Yes, dear reader, rats can get in your toilet. But thankfully it isn’t very common. That being said if you have a basement toilet or after heavy rains, you might be more likely to get this nasty surprise. King and Seattle counties even have a Sewer Baiting program to try and control the rat population in the sewers and reduce the likelihood of discovering a rodent in your commode.
How do rats get into the sewer lines?
Rats can access sewer lines that run to your house through broken or faulty side sewers. Many rats can live in sewer systems where they find access to lines that connect to homes. Older pipes are more susceptible so plumbing in older homes may be at risk. Rats sometimes come up through the toilet because other pipes they are seeking to access are too small. This is also why you mostly find juvenile rats in your toilet and not full-grown alpha rats who are simply too big.
Why do rats get into sewer lines?
Often rats follow the scent of food washed down through the kitchen sink. Juvenile rats might also find their way through the sewer lines while trying to escape from adult rats. Heavy rains can also contribute to opportunities for rats to access sewer lines when the main sewer system floods and drives them to side sewer lines.
What do I do if I find a rat in my toilet?
Gah! You find a rat in your toilet. What do you do?
- Take a deep breath
- Close the lid. Hopefully the closed lid will prevent it from jumping out. (That is, if it is still alive. Many rats will drown as they are unable to tread water for so long and they can’t make their way out of the toilet bowl).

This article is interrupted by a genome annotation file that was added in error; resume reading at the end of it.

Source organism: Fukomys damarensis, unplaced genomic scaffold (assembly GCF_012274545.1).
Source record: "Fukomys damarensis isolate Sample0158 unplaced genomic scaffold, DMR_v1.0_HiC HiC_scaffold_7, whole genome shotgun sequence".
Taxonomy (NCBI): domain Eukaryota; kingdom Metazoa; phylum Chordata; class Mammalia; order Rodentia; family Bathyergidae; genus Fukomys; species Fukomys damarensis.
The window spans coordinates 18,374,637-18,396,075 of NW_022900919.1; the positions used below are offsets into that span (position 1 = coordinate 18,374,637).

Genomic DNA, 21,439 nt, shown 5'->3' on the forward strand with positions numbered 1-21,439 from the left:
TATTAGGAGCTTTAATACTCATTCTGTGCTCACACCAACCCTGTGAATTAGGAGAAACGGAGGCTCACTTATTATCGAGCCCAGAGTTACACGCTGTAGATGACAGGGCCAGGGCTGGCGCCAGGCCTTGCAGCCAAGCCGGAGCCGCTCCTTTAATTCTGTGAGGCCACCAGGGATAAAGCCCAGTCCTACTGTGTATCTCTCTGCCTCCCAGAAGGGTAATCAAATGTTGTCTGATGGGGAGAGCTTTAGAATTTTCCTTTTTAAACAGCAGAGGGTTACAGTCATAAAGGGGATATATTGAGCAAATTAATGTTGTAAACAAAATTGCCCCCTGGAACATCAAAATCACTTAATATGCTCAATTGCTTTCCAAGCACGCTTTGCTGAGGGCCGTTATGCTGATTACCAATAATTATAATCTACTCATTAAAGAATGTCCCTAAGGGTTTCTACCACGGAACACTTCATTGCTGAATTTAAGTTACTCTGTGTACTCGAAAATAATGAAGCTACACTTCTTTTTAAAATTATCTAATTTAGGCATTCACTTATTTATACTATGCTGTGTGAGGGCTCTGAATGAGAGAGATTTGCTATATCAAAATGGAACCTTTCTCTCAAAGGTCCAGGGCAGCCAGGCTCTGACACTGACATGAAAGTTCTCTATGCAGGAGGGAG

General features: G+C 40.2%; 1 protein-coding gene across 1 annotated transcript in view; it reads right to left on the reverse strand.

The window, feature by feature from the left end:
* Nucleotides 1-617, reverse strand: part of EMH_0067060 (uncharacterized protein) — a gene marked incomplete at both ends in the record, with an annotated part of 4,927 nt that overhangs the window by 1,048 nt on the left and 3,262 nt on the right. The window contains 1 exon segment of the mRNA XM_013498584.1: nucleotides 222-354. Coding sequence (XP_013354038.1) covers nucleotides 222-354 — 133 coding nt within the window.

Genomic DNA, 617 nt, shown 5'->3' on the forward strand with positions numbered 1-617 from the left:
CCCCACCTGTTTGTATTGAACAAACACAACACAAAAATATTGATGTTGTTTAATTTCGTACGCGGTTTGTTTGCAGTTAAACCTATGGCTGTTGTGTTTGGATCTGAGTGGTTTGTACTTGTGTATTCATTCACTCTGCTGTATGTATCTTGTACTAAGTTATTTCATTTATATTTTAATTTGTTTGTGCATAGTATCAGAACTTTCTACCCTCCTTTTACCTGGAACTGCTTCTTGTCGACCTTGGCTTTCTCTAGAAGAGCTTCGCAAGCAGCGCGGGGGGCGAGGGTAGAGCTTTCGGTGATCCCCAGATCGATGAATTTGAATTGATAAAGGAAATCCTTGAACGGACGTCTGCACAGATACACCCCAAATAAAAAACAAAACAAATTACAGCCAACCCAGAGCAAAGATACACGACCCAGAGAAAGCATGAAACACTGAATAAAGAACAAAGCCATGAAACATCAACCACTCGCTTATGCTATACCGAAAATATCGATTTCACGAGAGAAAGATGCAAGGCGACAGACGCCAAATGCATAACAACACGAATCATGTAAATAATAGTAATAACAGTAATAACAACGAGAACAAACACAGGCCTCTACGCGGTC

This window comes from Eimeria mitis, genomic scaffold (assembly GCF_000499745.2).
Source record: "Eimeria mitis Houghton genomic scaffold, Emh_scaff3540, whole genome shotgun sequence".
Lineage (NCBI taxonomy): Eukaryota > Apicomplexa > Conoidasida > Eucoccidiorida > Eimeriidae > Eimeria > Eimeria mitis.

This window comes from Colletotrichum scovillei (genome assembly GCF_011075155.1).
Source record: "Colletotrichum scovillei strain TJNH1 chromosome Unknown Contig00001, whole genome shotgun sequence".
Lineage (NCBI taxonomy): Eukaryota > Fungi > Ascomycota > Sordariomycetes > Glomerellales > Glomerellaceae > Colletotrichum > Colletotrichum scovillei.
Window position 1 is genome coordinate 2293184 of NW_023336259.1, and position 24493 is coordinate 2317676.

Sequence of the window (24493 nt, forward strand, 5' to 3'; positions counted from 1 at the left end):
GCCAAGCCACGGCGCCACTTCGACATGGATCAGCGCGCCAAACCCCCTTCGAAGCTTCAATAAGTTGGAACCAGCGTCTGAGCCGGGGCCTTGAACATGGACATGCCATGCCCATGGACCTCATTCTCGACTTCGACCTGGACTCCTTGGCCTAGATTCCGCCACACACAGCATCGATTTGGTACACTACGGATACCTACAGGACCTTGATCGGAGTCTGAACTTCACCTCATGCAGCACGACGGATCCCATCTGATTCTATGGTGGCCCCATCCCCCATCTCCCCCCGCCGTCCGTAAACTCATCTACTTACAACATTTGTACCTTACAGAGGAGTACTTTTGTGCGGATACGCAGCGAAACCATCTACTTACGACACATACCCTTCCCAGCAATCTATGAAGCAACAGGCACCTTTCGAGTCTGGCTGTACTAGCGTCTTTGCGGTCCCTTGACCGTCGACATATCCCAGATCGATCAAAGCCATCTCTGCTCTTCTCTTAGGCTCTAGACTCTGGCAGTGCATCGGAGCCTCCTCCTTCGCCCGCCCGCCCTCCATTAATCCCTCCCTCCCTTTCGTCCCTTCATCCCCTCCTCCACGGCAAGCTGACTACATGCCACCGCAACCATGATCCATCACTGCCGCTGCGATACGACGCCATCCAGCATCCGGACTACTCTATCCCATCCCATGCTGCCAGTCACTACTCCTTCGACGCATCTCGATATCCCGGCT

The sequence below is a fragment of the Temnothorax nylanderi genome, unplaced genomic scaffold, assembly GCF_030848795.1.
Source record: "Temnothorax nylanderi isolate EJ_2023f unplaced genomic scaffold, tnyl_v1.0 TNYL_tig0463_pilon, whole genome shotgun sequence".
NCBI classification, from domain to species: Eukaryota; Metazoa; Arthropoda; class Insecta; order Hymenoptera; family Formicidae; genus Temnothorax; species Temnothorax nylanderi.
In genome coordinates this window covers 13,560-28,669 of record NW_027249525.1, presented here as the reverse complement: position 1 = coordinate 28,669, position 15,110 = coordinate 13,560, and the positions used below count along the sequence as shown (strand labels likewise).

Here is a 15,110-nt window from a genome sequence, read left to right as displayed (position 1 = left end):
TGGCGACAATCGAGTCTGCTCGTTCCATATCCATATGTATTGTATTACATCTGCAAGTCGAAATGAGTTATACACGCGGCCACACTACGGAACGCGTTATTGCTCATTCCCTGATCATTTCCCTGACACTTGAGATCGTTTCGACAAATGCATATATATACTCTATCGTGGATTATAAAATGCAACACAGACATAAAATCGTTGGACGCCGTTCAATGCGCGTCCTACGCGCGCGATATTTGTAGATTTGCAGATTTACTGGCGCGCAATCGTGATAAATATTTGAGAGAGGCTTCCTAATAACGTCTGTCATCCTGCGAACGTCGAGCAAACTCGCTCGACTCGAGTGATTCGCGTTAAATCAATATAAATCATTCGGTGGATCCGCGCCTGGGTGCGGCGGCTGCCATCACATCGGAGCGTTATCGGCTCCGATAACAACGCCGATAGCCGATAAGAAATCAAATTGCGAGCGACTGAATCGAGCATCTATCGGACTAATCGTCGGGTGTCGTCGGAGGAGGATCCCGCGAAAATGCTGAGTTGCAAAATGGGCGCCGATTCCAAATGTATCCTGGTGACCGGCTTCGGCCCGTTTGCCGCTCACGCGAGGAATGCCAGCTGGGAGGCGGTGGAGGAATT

- If the rat is still alive, squirt some dish soap (degreaser) into the bowl under the shut lid. This will break the surface tension of the water and remove the oil from the rat’s fur so that it can’t stay afloat.
- Flush away! The rat can usually be flushed back down the way it came. You might need to flush multiple times. (Maybe even more for your peace of mind than the actual act of getting the rat down the pipe.)
- Worse Case scenario: The rat escapes or doesn’t flush down with repeated attempts. Keep the lid closed and call a rat control professional. If you need to step away from the bathroom, make sure you close the door and set a bait trap if possible.
How can I prevent rats from getting in my toilet?
Of course, the best thing would be to make sure that rats never access your sewer lines in the first place. So, what steps can you take? Well, a good defense is a great place to start.
- Keep an eye out for rats outside your home. If you see a burrow (particularly if it gets reopened after you’ve fill it in), it might be a sign of active rats.
- Inspect your side sewer. Seattle homeowners are responsible for their side sewers and they should be inspected every 8-10 years.
- Reduce food and grease waste in your drains. Garbage disposal may be convenient but try to minimize their use as rats will follow the smell through the sewers.
- Clean your kitchen drain monthly. You can use a simple solution of one part baking soda followed by one part vinegar and rinsed with boiling water.
With the area’s Sewer Baiting program and vigilant homeowner awareness, you will likely never encounter a rat in your toilet, but it is better safe than sorry. If you do find yourself in a worst-case situation, call the rat control experts at Cascade Pest Control at 888-989-8979.